Other phenethylamines include hallucinogens within the 2C series, such 2C-B (4-bromo-2, 5-dimethoxyphenethylamine), 2C-E (2,5-dimethoxy-4-ethyl-phenethylamine), and 2C-T-7 (2,5-dimethoxy-4-(n)-propylthiophenethylamine). Additional hallucinogenic phenethylamines are DOI (2,5-dimethoxy-4-iodoamphetamine) and DOB (2,5-dimethoxy-4-bromoamphetamine). Analyses of people's use of these drugs within the research literature are limited (Carmo et al., 2005). However, 2C-B, also
known as Nexus, has been reported in rave and club culture (Sanders, 2006; Sanders et al., 2008), and qualitative experiences from users can be found on Internet Web sites (www.lycaeum.org ; www.erowid.org ). Reported dosages of these drugs are measured in milligrams, with the effects lasting up to several hours.
DISSOCIATIVE ANESTHETICS: PHENCYCLIDINE AND KETAMINE
Phencyclidine (PCP) and ketamine are chemically analogous substances that are considered dissociative anesthetics. Both were first designed for use as general anesthetics, and both can make users feel disconnected or detached from their bodies or their minds, which may include out-of-body experiences. Both PCP and ketamine use in humans was discontinued after adult patients described horrific nightmares and visions while sedated (Lankenau, 2006; Wish, 1986). Ketamine is used widely in veterinary practices, hence the street names of cat or horse tranquilizer in reference to the drug (Lankenau & Sanders, 2007).
PCP may come in liquid form, whereby users smoke cigarettes, joints or blunts, pre-soaked with PCP. PCP can also be used as a dry powder, suggesting a variety of other administrations (e.g., sniffing, injecting). PCP use has been linked with violence (Wish, 1986). Some academic findings, though, suggest the relationship between PCP use and violence may be overstated (Brecher et al., 1988; Hoaken & Stewart, 2003).
Ketamine has been considered a club drug, because of its association with rave and club culture, where it is often used with other drugs (Lankenau & Clatts, 2005). Using enough ketamine may produce what is referred to as the K-hole, distorted feelings of space and time and colorful visions (Lankenau, 2006). Ketamine may be administered intramuscularly—within a muscle—a relatively unique administration for any recrea-tionally used substance.
LAWS AND POTENTIAL THERAPEUTIC VALUES
Certain hallucinogens are legal and may be purchased over the counter from particular shops in the United States as well as from businesses selling them on the Internet. One such drug is Salvia divinorum, a plant within the mint family. The psychoactive ingredient of the plant is called salvinorin A and is commonly sold under the name Salvia in extracts of various strengths.
In a report on the use of uncommon tryptamines and phenethylamines, youth purchased a variety of these drugs legally over the Internet where they were sold as “research chemicals” (Sanders et al., 2008; cf. Halpern & Pope, 2001; Kikura-Hanajiri et al., 2005; McCandless, 2004). Moreover, a variety of plants and fungi that naturally grow in the United States and that are legal to possess contain illegal substances that can be extracted (Halpern, 2004; McKenna, 2004).
Some tryptamines and phenethylamines have been illegal for many years, though other chemically analogous substances that produce roughly similar effects are not, for instance, tryptamine DMT. DMT is a Schedule I drug in the United States—the same legal status as heroin or crack cocaine—and is illegal to use. However, its chemical cousin, 5-MEO-DMT, is legal to use. Likewise, the phenethylamine 2C-B has been a Schedule I drug since 1994, but a related drug, 2C-I, may still be used legally. Under the Analogue Statute of the Controlled Substance Act, though, the trafficking of any substances chemically analogous to scheduled tryptamines and phenethylamines is illegal. In other words, while it remains legal to use 5-MEO-DMT, 2C-I and a host of other similar drugs, selling them is illegal.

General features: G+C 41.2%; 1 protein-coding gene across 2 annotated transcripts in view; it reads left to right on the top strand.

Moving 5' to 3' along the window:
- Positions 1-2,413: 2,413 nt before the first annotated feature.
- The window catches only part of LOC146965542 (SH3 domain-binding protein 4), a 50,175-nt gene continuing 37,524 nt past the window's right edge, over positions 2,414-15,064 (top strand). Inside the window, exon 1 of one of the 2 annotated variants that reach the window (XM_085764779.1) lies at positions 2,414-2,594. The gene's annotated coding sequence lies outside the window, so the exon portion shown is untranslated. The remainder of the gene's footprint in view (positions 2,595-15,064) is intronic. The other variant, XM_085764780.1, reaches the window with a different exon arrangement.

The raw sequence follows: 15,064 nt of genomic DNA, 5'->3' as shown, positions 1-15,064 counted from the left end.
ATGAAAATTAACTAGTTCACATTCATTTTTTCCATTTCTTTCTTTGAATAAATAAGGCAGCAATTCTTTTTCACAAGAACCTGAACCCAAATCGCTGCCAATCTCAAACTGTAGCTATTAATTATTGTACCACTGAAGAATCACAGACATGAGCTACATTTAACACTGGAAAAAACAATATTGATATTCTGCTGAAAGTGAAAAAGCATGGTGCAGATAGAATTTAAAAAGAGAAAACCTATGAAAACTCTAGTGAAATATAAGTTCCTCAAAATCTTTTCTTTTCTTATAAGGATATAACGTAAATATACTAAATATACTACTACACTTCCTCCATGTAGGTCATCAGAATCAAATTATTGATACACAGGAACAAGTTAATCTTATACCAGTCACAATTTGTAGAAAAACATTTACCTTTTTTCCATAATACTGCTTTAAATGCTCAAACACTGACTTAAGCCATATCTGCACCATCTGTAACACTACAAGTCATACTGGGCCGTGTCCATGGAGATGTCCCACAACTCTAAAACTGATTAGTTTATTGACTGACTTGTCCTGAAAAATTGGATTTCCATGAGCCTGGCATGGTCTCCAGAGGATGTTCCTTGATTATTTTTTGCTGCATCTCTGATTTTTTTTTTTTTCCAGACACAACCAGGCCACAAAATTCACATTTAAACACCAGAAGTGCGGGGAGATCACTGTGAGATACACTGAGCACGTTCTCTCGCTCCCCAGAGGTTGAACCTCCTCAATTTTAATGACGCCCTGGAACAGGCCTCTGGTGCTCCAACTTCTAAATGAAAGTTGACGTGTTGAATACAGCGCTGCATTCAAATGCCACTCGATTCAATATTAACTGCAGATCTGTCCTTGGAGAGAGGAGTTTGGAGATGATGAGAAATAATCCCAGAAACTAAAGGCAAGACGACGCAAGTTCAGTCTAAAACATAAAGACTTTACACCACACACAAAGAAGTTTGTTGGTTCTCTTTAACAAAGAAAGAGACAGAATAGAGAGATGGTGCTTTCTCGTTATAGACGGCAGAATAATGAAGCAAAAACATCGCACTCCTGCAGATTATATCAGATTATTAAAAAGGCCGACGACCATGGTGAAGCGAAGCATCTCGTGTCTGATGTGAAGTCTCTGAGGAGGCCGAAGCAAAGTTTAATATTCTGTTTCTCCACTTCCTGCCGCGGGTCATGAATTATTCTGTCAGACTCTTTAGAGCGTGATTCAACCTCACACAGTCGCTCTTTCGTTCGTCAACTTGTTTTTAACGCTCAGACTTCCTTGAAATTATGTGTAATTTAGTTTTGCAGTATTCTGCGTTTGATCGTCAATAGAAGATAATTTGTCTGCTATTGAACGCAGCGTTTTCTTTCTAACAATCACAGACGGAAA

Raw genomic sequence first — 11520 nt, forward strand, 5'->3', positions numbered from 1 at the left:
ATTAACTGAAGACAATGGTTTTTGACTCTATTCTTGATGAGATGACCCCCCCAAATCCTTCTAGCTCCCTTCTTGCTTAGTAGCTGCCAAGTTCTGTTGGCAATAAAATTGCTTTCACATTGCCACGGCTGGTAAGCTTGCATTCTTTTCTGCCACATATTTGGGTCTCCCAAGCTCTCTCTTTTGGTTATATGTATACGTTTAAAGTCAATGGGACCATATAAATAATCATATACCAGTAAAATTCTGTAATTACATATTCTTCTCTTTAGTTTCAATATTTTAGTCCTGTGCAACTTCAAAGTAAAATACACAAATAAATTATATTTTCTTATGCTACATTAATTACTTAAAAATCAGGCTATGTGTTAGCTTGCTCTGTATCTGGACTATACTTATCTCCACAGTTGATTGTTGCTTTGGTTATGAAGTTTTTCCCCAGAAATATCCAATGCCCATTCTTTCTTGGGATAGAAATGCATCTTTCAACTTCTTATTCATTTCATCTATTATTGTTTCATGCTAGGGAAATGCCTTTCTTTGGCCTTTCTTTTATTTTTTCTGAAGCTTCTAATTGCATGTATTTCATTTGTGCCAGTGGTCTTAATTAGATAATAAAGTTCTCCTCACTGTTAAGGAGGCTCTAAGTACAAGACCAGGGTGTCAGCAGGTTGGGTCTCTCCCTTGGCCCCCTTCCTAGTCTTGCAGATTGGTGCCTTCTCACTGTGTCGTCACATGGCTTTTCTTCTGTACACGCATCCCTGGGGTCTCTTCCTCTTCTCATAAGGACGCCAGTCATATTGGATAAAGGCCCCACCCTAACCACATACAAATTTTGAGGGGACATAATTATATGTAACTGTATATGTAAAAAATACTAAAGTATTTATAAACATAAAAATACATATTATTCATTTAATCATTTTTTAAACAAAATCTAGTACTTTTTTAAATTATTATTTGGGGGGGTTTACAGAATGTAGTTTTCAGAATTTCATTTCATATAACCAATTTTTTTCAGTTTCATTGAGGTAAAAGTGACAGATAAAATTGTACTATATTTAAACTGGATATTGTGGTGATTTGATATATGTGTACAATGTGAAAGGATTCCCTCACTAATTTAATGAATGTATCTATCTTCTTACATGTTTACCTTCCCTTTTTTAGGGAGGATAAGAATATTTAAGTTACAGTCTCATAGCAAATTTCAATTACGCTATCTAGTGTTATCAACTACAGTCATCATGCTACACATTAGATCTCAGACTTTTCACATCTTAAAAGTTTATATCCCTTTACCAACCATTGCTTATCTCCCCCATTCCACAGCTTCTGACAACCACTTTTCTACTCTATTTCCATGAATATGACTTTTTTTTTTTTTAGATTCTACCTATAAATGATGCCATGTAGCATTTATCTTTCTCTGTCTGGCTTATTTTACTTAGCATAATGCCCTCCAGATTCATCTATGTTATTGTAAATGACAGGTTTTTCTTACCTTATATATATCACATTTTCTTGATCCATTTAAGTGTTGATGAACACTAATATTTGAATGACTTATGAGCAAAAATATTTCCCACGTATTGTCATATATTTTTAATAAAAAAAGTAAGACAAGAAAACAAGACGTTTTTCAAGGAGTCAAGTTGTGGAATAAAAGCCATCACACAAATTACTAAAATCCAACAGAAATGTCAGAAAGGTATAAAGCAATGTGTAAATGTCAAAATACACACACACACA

Alexander Shulgin synthesized hundreds of tryptamines and phenethylamines (Shulgin & Shul-gin, 1991, 1997). Dr. Shulgin predicted that by the year 2060, over a thousand similar hallucinogens would be discovered (Biello, 2008). A reason to highlight these potential findings is the therapeutic qualities of some hallucinogens.
The Multidisciplinary Association for Psychedelic Studies (MAPS) has been conducting research for many years into the use of certain hallucinogens among humans in the search for cures for many mental and physical health conditions. A visit to their Web site indicates a variety of lines of inquiry. For instance, researchers have been involved in studies examining the utility of MDMA, or ecstasy, to treat patients suffering from post-traumatic stress disorder; the drug could also be used to relieve anxiety and pain in end-stage cancer patients Page 226 | Top of Article(Check, 2004; Sessa, 2005). Researchers are also examining the use of psilocybin and LSD to alleviate cluster headaches (Sewell et al., 2006). Other researchers have examined the use of psilocybin to achieve spiritual significance and personal meaning (Griffiths et al., 2006). Ketamine has been used to treat chronic pain associated with Reflex Sympathetic Dystrophy (see Harbut & Correll, 2002).
An additional utility of some hallucinogens is their potential for treatment of drug and alcohol addiction. Ibogaine—a very powerful hallucinogen—is one such drug. Ibogaine is illegal in the United States, though legal in many other countries, and dozens of clinics worldwide have used ibogaine in the treatment of addiction (Vastag, 2005). Ketamine, as well, has been used effectively in the treatment of heroin addiction (Krupitsky et al., 2002). Many findings on the medicinal qualities of hallucinogens have emerged in the early 2000s, and the potential therapeutic utility of those, which are yet unexplored, is promising.